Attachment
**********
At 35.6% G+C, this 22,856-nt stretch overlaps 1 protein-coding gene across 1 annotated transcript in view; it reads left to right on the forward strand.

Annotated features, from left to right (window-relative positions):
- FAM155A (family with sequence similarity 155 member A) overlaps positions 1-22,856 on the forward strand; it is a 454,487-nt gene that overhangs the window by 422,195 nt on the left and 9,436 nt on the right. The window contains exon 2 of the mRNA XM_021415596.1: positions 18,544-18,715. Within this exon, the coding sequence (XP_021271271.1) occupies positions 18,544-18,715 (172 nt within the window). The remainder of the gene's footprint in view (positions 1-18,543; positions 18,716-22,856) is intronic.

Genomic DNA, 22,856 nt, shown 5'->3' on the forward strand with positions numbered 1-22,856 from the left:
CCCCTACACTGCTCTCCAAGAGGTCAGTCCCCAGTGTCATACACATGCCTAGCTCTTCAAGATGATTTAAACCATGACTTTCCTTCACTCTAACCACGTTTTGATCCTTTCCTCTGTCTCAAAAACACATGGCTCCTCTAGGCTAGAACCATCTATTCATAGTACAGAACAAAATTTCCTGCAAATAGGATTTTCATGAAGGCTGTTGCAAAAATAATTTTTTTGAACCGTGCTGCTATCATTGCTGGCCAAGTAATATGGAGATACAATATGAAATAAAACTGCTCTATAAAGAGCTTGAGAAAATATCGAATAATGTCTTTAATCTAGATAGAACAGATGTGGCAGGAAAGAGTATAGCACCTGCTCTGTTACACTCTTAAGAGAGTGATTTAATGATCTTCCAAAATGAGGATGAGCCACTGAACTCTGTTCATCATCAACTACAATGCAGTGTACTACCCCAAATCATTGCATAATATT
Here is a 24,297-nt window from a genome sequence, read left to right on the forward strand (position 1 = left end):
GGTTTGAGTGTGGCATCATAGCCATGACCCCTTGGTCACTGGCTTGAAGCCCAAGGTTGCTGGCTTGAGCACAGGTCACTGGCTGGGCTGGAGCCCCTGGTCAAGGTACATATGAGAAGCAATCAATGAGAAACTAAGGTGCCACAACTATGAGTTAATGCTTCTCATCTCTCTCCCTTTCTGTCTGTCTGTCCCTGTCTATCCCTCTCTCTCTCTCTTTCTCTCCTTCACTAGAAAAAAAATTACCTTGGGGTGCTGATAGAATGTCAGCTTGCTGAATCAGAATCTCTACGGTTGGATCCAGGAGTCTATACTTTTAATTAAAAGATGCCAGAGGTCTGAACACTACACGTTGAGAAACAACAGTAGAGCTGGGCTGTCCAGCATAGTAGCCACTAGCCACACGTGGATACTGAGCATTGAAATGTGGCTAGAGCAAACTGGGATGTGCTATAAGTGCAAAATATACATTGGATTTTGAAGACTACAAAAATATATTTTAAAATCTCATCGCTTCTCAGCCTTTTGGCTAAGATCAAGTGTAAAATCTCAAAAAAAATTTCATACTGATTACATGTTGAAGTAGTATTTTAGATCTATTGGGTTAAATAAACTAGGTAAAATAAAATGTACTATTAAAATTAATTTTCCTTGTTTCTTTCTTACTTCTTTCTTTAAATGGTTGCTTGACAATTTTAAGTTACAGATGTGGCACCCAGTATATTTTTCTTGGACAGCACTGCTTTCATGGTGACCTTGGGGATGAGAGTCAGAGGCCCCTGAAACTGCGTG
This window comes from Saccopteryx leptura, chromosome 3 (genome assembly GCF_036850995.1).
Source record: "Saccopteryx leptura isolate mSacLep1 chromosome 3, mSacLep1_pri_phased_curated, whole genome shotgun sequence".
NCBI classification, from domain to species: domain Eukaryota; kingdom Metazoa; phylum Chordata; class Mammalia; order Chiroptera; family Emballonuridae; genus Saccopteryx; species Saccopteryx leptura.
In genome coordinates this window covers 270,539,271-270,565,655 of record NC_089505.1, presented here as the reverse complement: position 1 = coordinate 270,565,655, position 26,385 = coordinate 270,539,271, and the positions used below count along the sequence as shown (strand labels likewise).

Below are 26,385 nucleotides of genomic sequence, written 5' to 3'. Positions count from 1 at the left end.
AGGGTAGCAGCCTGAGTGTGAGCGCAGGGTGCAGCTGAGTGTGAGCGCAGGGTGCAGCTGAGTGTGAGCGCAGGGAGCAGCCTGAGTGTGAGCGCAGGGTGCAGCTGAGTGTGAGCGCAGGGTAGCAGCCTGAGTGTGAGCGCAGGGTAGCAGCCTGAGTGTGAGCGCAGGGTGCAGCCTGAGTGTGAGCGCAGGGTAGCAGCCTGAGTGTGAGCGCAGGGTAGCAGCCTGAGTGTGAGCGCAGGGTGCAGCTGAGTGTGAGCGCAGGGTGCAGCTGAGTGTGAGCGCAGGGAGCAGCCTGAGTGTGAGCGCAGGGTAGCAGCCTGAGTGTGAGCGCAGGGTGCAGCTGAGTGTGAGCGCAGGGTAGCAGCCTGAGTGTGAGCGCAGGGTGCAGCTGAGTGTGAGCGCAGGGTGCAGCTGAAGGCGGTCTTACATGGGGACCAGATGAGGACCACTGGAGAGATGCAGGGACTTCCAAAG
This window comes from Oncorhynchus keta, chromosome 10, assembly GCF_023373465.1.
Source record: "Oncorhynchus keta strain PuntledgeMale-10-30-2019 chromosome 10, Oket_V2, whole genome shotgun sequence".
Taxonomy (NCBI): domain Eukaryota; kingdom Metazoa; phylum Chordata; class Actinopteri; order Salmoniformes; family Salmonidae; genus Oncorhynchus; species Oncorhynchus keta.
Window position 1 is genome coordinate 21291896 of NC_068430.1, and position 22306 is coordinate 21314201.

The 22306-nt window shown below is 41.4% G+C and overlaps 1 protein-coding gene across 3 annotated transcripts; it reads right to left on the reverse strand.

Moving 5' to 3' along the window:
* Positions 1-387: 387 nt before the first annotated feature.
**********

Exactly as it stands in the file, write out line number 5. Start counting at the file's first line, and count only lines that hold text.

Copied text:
CCCCTACACTGCTCTCCAAGAGGTCAGTCCCCAGTGTCATACACATGCCTAGCTCTTCAAGATGATTTAAACCATGACTTTCCTTCACTCTAACCACGTTTTGATCCTTTCCTCTGTCTCAAAAACACATGGCTCCTCTAGGCTAGAACCATCTATTCATAGTACAGAACAAAATTTCCTGCAAATAGGATTTTCATGAAGGCTGTTGCAAAAATAATTTTTTTGAACCGTGCTGCTATCATTGCTGGCCAAGTAATATGGAGATACAATATGAAATAAAACTGCTCTATAAAGAGCTTGAGAAAATATCGAATAATGTCTTTAATCTAGATAGAACAGATGTGGCAGGAAAGAGTATAGCACCTGCTCTGTTACACTCTTAAGAGAGTGATTTAATGATCTTCCAAAATGAGGATGAGCCACTGAACTCTGTTCATCATCAACTACAATGCAGTGTACTACCCCAAATCATTGCATAATATT